And finally – the turnover issue. A couple of things come to mind. First, with the right attitude and approach, the things described above can make this a lot more interesting place to work… especially if the Team Members are involved in finding the solutions to escaping quality issues, etc.

The same goes if supervisors continue to hone their leadership skills. Employee turnover is typically caused as much by the relationship with the first line supervisor and working conditions in general as it is by wages, etc. Southwest Airlines would not exist were that not true. Neither would a couple of other companies I can think of. Go look at "The 100 Best Places to Work" and see that relatively few of them cite "the highest pay and best benefits in the area." This isn’t to say that they do not offer fair, competitive compensation. But compensation, in general, is a relatively poor indicator of job satisfaction. Far more important is a daily demonstration that someone cares and is committed to the Team Member’s success.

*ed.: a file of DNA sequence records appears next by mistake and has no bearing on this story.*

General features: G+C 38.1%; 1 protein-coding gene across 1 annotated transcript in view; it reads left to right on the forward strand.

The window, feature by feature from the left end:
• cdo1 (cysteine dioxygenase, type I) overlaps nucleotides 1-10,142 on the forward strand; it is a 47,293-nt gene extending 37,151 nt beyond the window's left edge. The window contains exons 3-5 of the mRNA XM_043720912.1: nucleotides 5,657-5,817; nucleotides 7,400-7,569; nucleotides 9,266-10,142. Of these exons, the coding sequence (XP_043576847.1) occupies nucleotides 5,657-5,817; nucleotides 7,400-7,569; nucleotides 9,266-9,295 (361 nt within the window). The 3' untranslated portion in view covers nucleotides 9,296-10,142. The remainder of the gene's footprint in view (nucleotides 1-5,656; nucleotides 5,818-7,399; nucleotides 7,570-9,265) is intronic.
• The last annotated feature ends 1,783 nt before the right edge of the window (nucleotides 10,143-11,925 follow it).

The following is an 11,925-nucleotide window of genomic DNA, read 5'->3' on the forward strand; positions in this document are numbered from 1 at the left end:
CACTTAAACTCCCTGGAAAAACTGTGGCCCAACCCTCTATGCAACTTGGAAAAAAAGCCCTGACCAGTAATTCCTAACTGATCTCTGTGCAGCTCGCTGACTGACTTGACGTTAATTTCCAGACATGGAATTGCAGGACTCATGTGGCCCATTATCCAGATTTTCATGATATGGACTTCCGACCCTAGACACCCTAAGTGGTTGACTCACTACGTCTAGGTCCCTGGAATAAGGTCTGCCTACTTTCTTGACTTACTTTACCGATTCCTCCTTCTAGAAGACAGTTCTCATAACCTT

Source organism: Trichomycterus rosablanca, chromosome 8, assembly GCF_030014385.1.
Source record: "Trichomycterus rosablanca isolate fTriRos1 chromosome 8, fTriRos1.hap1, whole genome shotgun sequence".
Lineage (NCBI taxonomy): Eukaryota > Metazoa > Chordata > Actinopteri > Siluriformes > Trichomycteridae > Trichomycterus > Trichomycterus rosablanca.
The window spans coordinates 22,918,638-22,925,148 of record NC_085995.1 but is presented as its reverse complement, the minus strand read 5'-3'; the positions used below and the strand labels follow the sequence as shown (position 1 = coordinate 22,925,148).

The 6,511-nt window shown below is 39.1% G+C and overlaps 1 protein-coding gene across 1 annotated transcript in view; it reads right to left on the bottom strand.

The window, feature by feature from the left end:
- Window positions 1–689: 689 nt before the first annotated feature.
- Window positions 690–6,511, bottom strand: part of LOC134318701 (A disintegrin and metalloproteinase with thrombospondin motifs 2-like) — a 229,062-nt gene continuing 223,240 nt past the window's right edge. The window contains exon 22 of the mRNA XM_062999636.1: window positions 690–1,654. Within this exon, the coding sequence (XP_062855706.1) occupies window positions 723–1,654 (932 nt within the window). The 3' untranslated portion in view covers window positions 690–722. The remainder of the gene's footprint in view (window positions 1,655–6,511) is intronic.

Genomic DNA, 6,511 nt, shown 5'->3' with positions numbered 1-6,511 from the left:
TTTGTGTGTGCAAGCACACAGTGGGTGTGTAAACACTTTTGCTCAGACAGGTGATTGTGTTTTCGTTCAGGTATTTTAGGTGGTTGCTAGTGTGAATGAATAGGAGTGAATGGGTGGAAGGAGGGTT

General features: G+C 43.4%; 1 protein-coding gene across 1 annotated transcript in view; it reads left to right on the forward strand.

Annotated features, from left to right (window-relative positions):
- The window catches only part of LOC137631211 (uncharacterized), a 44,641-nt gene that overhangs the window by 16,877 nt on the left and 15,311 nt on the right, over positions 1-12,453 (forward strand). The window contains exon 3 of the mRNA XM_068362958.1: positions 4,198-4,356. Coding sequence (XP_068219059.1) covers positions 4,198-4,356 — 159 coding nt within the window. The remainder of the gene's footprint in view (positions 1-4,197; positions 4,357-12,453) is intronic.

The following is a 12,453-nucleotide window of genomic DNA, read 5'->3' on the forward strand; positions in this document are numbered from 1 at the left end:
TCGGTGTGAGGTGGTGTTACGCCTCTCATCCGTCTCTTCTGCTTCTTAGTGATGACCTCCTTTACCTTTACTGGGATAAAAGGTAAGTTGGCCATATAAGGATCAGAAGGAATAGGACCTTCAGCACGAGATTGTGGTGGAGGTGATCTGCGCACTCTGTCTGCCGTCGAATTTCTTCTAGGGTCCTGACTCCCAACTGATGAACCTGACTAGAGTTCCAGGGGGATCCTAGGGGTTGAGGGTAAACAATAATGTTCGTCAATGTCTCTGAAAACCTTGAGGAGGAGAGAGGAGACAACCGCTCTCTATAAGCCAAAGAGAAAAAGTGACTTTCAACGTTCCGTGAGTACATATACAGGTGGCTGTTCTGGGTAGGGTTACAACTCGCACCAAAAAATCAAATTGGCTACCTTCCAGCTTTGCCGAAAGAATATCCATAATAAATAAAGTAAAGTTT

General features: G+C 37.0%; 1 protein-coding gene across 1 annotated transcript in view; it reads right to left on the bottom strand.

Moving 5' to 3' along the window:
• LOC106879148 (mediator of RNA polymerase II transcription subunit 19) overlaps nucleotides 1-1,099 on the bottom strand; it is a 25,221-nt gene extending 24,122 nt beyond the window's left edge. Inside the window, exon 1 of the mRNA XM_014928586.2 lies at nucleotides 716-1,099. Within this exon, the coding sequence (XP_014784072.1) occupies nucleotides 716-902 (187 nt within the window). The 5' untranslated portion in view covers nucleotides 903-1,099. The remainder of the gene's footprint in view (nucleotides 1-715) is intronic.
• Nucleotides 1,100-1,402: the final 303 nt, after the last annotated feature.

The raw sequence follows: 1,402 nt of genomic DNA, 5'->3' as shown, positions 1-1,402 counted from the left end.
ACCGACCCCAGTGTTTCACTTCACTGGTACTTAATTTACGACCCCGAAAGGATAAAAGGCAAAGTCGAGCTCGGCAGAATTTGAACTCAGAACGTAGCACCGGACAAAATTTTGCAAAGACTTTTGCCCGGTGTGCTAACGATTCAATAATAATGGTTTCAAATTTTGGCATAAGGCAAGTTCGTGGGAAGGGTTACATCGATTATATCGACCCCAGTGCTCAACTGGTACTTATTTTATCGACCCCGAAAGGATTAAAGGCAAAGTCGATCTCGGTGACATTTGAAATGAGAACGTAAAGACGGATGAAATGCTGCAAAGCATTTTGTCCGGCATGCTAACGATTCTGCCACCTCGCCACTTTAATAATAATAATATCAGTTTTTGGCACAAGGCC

If they really like TWI Job Instruction, they might be attracted to Job Relations – standard work for supervisors (first line leaders) for people issues. The TWI Institute has also just launched a new program called Job Safety. This isn’t one of the original TWI classes, but it was put together by experts I know and trust, and from what I have read, it follows the same reliable method format.

With all of that, perhaps the owners will be convinced that a competitive compensation program is a way to say "Thank you" to a great team that busts their butts to keep the customers happy.

Who’s Your Coach?